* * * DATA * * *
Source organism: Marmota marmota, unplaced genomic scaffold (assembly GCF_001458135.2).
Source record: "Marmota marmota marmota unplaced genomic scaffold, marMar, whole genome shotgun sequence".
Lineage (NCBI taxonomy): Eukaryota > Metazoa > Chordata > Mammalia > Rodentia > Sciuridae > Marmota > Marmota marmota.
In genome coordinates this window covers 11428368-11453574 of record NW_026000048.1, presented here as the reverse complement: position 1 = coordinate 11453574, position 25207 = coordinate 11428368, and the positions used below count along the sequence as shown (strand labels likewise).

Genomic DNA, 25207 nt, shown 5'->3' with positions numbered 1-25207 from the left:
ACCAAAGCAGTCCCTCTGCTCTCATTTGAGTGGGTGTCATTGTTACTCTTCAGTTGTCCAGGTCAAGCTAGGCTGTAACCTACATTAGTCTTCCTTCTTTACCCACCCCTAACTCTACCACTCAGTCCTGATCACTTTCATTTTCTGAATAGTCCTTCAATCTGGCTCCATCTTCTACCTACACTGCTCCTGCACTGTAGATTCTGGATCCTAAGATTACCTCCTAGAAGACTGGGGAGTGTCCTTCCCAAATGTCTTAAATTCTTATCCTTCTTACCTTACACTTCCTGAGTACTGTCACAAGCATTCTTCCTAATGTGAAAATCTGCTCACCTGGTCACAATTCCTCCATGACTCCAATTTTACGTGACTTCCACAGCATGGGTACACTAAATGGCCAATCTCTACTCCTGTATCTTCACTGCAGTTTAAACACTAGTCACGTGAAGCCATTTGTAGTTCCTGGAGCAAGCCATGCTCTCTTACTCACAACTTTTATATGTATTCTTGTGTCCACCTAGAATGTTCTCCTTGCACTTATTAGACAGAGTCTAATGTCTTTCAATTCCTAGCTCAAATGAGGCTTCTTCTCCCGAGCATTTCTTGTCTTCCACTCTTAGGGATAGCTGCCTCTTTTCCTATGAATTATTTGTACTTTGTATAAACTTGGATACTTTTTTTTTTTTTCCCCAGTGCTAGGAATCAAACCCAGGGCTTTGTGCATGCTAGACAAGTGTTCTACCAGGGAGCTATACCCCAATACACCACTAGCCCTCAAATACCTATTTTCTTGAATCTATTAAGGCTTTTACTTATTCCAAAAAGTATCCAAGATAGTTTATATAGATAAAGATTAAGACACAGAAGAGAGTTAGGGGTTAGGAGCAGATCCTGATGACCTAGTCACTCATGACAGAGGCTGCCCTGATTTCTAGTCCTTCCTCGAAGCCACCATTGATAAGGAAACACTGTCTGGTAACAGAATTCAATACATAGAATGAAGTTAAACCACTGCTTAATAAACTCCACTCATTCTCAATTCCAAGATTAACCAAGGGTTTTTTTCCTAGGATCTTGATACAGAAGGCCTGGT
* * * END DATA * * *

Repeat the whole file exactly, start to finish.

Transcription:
Source organism: Marmota marmota, unplaced genomic scaffold (assembly GCF_001458135.2).
Source record: "Marmota marmota marmota unplaced genomic scaffold, marMar, whole genome shotgun sequence".
Lineage (NCBI taxonomy): Eukaryota > Metazoa > Chordata > Mammalia > Rodentia > Sciuridae > Marmota > Marmota marmota.
In genome coordinates this window covers 11428368-11453574 of record NW_026000048.1, presented here as the reverse complement: position 1 = coordinate 11453574, position 25207 = coordinate 11428368, and the positions used below count along the sequence as shown (strand labels likewise).

Genomic DNA, 25207 nt, shown 5'->3' with positions numbered 1-25207 from the left:
ACCAAAGCAGTCCCTCTGCTCTCATTTGAGTGGGTGTCATTGTTACTCTTCAGTTGTCCAGGTCAAGCTAGGCTGTAACCTACATTAGTCTTCCTTCTTTACCCACCCCTAACTCTACCACTCAGTCCTGATCACTTTCATTTTCTGAATAGTCCTTCAATCTGGCTCCATCTTCTACCTACACTGCTCCTGCACTGTAGATTCTGGATCCTAAGATTACCTCCTAGAAGACTGGGGAGTGTCCTTCCCAAATGTCTTAAATTCTTATCCTTCTTACCTTACACTTCCTGAGTACTGTCACAAGCATTCTTCCTAATGTGAAAATCTGCTCACCTGGTCACAATTCCTCCATGACTCCAATTTTACGTGACTTCCACAGCATGGGTACACTAAATGGCCAATCTCTACTCCTGTATCTTCACTGCAGTTTAAACACTAGTCACGTGAAGCCATTTGTAGTTCCTGGAGCAAGCCATGCTCTCTTACTCACAACTTTTATATGTATTCTTGTGTCCACCTAGAATGTTCTCCTTGCACTTATTAGACAGAGTCTAATGTCTTTCAATTCCTAGCTCAAATGAGGCTTCTTCTCCCGAGCATTTCTTGTCTTCCACTCTTAGGGATAGCTGCCTCTTTTCCTATGAATTATTTGTACTTTGTATAAACTTGGATACTTTTTTTTTTTTTCCCCAGTGCTAGGAATCAAACCCAGGGCTTTGTGCATGCTAGACAAGTGTTCTACCAGGGAGCTATACCCCAATACACCACTAGCCCTCAAATACCTATTTTCTTGAATCTATTAAGGCTTTTACTTATTCCAAAAAGTATCCAAGATAGTTTATATAGATAAAGATTAAGACACAGAAGAGAGTTAGGGGTTAGGAGCAGATCCTGATGACCTAGTCACTCATGACAGAGGCTGCCCTGATTTCTAGTCCTTCCTCGAAGCCACCATTGATAAGGAAACACTGTCTGGTAACAGAATTCAATACATAGAATGAAGTTAAACCACTGCTTAATAAACTCCACTCATTCTCAATTCCAAGATTAACCAAGGGTTTTTTTCCTAGGATCTTGATACAGAAGGCCTGGT